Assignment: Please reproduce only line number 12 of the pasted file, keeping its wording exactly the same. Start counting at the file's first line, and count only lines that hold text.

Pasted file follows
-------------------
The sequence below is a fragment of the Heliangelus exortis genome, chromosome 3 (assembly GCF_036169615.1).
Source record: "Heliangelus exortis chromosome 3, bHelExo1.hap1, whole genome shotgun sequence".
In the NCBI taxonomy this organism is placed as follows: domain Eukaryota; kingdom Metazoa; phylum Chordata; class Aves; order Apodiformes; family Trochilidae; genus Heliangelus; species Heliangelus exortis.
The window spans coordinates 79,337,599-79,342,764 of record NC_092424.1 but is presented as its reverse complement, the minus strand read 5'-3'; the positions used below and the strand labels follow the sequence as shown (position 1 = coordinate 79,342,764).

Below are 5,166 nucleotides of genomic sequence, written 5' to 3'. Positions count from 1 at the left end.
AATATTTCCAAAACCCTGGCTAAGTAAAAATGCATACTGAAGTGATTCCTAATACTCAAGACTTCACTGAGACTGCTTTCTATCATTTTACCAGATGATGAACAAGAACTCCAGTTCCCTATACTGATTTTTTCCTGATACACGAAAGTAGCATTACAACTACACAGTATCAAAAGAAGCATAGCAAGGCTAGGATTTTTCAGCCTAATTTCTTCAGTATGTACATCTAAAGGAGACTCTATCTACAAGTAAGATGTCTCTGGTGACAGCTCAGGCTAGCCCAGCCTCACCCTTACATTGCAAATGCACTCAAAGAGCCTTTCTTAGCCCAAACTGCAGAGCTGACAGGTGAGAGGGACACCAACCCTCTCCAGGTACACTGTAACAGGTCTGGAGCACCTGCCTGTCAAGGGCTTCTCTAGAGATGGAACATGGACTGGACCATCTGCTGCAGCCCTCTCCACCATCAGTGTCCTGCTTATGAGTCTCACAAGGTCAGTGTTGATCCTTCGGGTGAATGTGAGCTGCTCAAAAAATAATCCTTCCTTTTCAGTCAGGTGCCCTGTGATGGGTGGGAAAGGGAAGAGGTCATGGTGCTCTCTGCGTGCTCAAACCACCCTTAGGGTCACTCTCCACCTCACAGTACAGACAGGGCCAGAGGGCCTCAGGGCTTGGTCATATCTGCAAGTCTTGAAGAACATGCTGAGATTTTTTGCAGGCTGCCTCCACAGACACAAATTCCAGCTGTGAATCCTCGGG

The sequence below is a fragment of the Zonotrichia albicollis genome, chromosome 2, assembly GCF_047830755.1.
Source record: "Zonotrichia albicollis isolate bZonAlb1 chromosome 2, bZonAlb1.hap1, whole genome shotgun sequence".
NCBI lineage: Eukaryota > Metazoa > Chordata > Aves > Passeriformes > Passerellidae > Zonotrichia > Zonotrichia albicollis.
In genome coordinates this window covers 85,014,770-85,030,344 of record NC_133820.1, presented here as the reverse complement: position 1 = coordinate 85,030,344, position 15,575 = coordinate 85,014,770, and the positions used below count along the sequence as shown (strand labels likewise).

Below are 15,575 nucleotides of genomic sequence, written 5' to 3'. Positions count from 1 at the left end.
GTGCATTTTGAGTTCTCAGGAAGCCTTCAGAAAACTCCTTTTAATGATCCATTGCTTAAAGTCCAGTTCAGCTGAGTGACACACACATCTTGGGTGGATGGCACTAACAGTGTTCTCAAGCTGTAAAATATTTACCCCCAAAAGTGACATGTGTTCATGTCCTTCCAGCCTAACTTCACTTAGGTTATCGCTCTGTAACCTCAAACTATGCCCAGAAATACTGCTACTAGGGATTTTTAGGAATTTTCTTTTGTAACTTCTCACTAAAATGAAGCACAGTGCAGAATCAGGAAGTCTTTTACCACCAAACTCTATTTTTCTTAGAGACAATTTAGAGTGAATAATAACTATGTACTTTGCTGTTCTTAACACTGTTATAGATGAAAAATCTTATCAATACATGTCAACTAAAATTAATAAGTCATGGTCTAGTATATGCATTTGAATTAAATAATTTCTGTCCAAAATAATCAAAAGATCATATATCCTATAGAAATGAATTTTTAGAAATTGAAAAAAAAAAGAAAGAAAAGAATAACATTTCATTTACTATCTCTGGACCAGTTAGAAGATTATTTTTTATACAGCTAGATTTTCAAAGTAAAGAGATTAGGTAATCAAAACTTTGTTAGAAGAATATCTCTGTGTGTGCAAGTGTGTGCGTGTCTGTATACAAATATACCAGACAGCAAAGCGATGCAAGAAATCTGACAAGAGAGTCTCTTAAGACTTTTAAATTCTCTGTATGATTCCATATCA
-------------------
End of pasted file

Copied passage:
GTGCATTTTGAGTTCTCAGGAAGCCTTCAGAAAACTCCTTTTAATGATCCATTGCTTAAAGTCCAGTTCAGCTGAGTGACACACACATCTTGGGTGGATGGCACTAACAGTGTTCTCAAGCTGTAAAATATTTACCCCCAAAAGTGACATGTGTTCATGTCCTTCCAGCCTAACTTCACTTAGGTTATCGCTCTGTAACCTCAAACTATGCCCAGAAATACTGCTACTAGGGATTTTTAGGAATTTTCTTTTGTAACTTCTCACTAAAATGAAGCACAGTGCAGAATCAGGAAGTCTTTTACCACCAAACTCTATTTTTCTTAGAGACAATTTAGAGTGAATAATAACTATGTACTTTGCTGTTCTTAACACTGTTATAGATGAAAAATCTTATCAATACATGTCAACTAAAATTAATAAGTCATGGTCTAGTATATGCATTTGAATTAAATAATTTCTGTCCAAAATAATCAAAAGATCATATATCCTATAGAAATGAATTTTTAGAAATTGAAAAAAAAAAGAAAGAAAAGAATAACATTTCATTTACTATCTCTGGACCAGTTAGAAGATTATTTTTTATACAGCTAGATTTTCAAAGTAAAGAGATTAGGTAATCAAAACTTTGTTAGAAGAATATCTCTGTGTGTGCAAGTGTGTGCGTGTCTGTATACAAATATACCAGACAGCAAAGCGATGCAAGAAATCTGACAAGAGAGTCTCTTAAGACTTTTAAATTCTCTGTATGATTCCATATCA